Polynesian+Tattooing

Polynesian+Tattooing - Polynesian Tattooing 1 Polynesian...

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Polynesian Tattooing 1 Polynesian Tattooing Your Name Axia College of University of Phoenix COM 150 Effective Essay Writing Your Teacher October 5, 2008
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Polynesian Tattooing 2
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Polynesian Tattooing Polynesian tattooing is one of the oldest tattooing methods that has survived though generations and is still practiced in today’s society. In the 19 th century this unusual art was on the decline due to the western missionary’s arrival to the islands. When this occurred artists then had to maintain their vital link to their society’s traditions. Although some people view tattoos as simple markings, the Polynesian people use tattooing to celebrate their history and culture. Polynesian tattooing is a historic art which has been around for hundreds, even thousands of years. The word tattoo originated from the Polynesian word tatau which came from the sound that the tapping of sticks made while tattooing. Polynesia is a Greek word meaning many islands. The group of islands referred to as Polynesia is made up of about one thousand islands, which are spread over the Pacific Ocean. Mendana was a Spanish explorer which sailed the Pacific Ocean and discovered the Fenua Enana Islands in 1595. History has dictated that Mendana baptized the Marquises Islands after his discovery. The first descriptions of Polynesian tattooing, which were documented nearly two hundred years later by English Captain Samuel Wallis, English Captain Cook and French explorer Bougainville (“The revival,” 2008). Samuel Wallis was noticing that tattooing was a traditional custom that men and women were participating in 1767. He also noticed that people of Polynesia had their backside and the back of their thighs marked with black thin lines with different objects and figures. In 1768 Bougainville documented women of Polynesia were tattooing their buttocks and loins with a dark blue ink (“The revival,” 2008). Almost 10 years had passed and Captain Cook was returning from his voyage to the Marquises Islands. He had documented in his journal “they paint symbols on their bodies and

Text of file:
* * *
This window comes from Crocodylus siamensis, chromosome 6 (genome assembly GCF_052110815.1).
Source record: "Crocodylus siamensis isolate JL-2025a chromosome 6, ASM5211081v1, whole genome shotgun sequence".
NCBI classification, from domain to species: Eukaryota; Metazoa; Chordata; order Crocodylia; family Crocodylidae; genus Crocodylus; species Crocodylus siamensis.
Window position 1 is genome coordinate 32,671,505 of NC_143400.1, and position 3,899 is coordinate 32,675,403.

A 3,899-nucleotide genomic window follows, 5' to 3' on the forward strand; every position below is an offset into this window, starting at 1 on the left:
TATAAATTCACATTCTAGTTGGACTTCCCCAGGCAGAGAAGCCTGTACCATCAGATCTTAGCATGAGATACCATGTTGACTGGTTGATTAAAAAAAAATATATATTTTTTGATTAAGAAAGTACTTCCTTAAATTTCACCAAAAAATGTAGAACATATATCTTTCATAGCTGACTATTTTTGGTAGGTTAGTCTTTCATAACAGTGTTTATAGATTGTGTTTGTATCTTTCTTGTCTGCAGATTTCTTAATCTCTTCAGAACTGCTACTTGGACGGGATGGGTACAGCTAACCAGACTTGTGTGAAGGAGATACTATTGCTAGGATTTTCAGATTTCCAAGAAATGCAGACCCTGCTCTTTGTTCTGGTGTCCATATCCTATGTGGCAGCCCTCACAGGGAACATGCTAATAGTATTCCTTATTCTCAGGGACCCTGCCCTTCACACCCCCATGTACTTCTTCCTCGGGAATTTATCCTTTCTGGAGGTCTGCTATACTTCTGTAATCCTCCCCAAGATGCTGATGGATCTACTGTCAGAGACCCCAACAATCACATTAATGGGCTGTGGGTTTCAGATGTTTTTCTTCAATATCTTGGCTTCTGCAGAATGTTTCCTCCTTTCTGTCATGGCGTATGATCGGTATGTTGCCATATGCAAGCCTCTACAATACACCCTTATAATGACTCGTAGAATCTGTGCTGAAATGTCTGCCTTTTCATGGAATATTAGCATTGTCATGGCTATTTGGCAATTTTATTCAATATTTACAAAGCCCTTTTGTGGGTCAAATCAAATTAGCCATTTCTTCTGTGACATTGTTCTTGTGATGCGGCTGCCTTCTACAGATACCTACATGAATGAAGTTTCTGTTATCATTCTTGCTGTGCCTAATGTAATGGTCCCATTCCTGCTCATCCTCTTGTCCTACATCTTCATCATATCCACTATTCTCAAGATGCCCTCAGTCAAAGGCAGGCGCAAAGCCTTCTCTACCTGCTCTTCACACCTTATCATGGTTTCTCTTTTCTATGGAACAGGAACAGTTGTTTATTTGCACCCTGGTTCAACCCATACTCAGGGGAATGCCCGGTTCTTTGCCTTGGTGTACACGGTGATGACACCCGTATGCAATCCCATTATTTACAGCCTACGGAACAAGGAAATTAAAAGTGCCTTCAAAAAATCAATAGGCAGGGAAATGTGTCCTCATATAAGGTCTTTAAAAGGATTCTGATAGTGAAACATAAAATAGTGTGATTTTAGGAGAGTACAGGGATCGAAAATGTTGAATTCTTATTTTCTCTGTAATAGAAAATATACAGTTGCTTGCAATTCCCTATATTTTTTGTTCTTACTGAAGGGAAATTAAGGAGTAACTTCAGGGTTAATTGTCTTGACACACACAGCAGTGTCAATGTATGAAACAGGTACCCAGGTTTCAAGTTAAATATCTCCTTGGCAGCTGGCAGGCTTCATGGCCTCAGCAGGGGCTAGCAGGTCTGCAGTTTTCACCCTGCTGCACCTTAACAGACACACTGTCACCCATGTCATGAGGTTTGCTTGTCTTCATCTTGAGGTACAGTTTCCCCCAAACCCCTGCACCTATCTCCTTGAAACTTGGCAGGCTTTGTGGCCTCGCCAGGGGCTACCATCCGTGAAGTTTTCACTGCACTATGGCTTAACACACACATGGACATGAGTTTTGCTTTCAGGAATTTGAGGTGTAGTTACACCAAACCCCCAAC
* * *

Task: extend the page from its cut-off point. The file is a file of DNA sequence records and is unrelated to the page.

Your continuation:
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call them tattows”. Captain Cook also brought back to Europe with him Ma’i, the first Polynesian to travel to Europe. Ma’i was becoming increasingly popular for his tattoos (“The revival,” 2008). The art of tattooing flourished in a society which had no written language. Tattooing also
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Polynesian+Tattooing - Polynesian Tattooing 1 Polynesian...

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